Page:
Thursday, May 15, 2014

A Nice Little Place on the North Side by George F. Will - Book Review
From the publisher: In A Nice Little Place on the North Side, leading columnist George Will returns to baseball with a deeply personal look at his hapless Chicago Cubs and their often beatified home, Wrigley Field, as it turns one hundred years old. Baseball, Will argues, is full of metaphors for life, religion, and happiness, and Wrigley is considered one of its sacred spaces. But what is its true, hyperbole-free history?

Winding beautifully like Wrigley’s iconic ivy, Will’s meditation on “The Friendly Confines” examines both the unforgettable stories that forged the field’s legend and the larger-than-life characters—from Wrigley and Ruth to Veeck, Durocher, and Banks—who brought it glory, heartbreak, and scandal. Drawing upon his trademark knowledge and inimitable sense of humor, Will also explores his childhood connections to the team, the Cubs’ future, and what keeps long-suffering fans rooting for the home team after so many years of futility.

In the end, A Nice Little Place on the North Side is more than just the history of a ballpark. It is the story of Chicago, of baseball, and of America itself.

I'm not a Cubs fan.  I am, however, a fan of Wrigley Field.  I've had the good fortune to see a handful of games there, and have loved every one.  My first game was a Cubs/Cardinals match-up that went 14 innings. Harry Caray sang twice.  The Cubs lost.  I've sat near the field, under the overhang, and in the left field bleachers (right field sucks, right field sucks!)  Not once was I disappointed in my experience at the park.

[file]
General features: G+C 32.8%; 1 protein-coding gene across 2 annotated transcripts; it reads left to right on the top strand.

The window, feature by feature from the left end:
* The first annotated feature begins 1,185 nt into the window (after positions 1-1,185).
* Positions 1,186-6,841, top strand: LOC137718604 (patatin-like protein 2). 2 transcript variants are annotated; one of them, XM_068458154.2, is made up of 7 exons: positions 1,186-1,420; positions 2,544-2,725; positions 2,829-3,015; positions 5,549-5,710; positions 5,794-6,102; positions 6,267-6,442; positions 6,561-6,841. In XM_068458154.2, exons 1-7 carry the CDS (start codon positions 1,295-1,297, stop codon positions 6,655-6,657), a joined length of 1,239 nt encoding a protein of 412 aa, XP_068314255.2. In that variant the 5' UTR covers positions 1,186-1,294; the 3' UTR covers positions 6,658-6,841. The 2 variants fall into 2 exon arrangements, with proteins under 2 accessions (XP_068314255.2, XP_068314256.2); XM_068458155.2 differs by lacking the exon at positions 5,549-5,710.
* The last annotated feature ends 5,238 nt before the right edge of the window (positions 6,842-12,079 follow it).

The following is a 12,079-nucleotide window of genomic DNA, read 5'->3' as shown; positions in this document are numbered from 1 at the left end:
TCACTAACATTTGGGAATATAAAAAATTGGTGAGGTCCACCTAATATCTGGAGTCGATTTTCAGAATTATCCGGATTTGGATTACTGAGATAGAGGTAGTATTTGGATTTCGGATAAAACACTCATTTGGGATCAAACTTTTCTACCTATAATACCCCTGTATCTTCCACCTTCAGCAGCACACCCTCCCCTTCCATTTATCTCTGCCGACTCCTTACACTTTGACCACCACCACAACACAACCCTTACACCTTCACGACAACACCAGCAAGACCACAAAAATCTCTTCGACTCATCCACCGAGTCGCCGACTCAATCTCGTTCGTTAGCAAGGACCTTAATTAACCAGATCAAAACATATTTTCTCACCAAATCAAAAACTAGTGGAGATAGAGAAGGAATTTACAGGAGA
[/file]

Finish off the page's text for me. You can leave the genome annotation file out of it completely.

George F. Will's book A Nice Little Place on the North Side is an attempt to capture the essence of Wrigley Field as it turns 100 years old.  Except, it isn't really that at all.  It's a meditation on the importance of sports to society.  Well, except it's a look at how Wrigley Field (and the Cubs) have been intertwined with the history of America (no kidding).  It's also a look at the possibility that Wrigley Field is itself the reason for the Cubs many years of futility.  I don't really know how to explain it.

I can tell you that I finished this book in a little more than a day.  It was informative, it was interesting, and it was intriguing.  It was written with love by a life-long Cub fan who suffers with the rest of them.  It is full of hard-to-believe statistics and facts (the Cubs attendance numbers fluctuate more with the price of beer than with the winning percentage of the team).  It is thoroughly enjoyable, and I found myself flying through the pages.

A Nice Little Place on the North Side is an ideal book for Cubs fans, but its a wonderful book for baseball fans.  Will ably captures much of what makes Wrigley Field such a draw to people, whether they are baseball fans or not.  I highly recommend it.

I received a review copy of this book through the Blogging for Books program in exchange for an honest review.

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